Smoking cessation interventions in conjunction with existing lung cancer screening would reduce lung cancer mortality by 14% and increased life-years by 81%, according to a study published in the Journal of Thoracic Oncology.
Annual lung cancer screening with low-dose computed tomography (LDCT) is recommended for adults aged 55-80 with a greater than 30 pack-year smoking history who currently smoke or quit within the previous 15 years. Since about 50% of screen-eligible individuals are still current smokers, cessation interventions at the point of screening are recommended. However, information about the short- and long-term effects of joint screening and cessation interventions is limited.
In this study, researchers used an established lung cancer simulation model to project the impact of smoking cessation interventions with screenings and overall mortality for the 1950 and 1960 US birth-cohorts. Overall, two million individual smoking and life histories were generated per cohort. Subsequently, simulated individuals were screened annually according to current guidelines and different assumptions of screening uptake rates.
According to the results of the study, point-of-screening smoking cessation interventions would greatly reduce lung cancer mortality and delay overall deaths compared to lung cancer screening alone. For example, under a 30% screening increase scenario, adding a cessation intervention at the time of the first screen with a 10% success probability for the 1950 birth-cohort would further reduce lung cancer deaths by 14% and increase life-years gained by 81% compared with screening alone.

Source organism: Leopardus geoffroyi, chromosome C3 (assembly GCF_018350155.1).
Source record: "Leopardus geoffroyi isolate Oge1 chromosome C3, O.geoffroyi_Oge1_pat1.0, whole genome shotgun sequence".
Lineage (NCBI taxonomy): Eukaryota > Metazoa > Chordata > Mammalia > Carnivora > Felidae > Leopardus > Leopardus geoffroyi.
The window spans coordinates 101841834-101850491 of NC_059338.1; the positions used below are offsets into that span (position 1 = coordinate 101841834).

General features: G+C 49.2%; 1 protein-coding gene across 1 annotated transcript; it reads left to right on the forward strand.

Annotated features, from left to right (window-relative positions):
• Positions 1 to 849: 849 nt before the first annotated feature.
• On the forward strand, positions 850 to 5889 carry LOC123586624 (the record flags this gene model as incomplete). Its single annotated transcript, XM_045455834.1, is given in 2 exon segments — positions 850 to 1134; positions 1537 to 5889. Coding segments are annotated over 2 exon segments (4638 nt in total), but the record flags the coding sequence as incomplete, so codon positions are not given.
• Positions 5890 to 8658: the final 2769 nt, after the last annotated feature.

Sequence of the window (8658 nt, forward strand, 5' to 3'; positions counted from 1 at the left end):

Adding smoking cessation to lung cancer screening can reduce mortality by 14% https://t.co/kjnmmZNkBo
— David Kisamfu (@thedextazlab) March 9, 2020
“Smoking cessation interventions have the potential to greatly enhance the impact of lung cancer screening programs,” the research authors wrote. “Evaluation of specific interventions, including costs and feasibility of implementation and dissemination, are needed to determine the best possible strategies and realize the full promise of lung cancer screening.”
According to a study from Rafael Meza from the University of Michigan and colleague adding smoking cessation to lung cancer screening can reduce mortality by 14% https://t.co/RxIgyhNIUc
— Art Fridrich (@Ahighervision) March 9, 2020
— Paul Sulzberger (@PaulSulzberger) March 10, 2020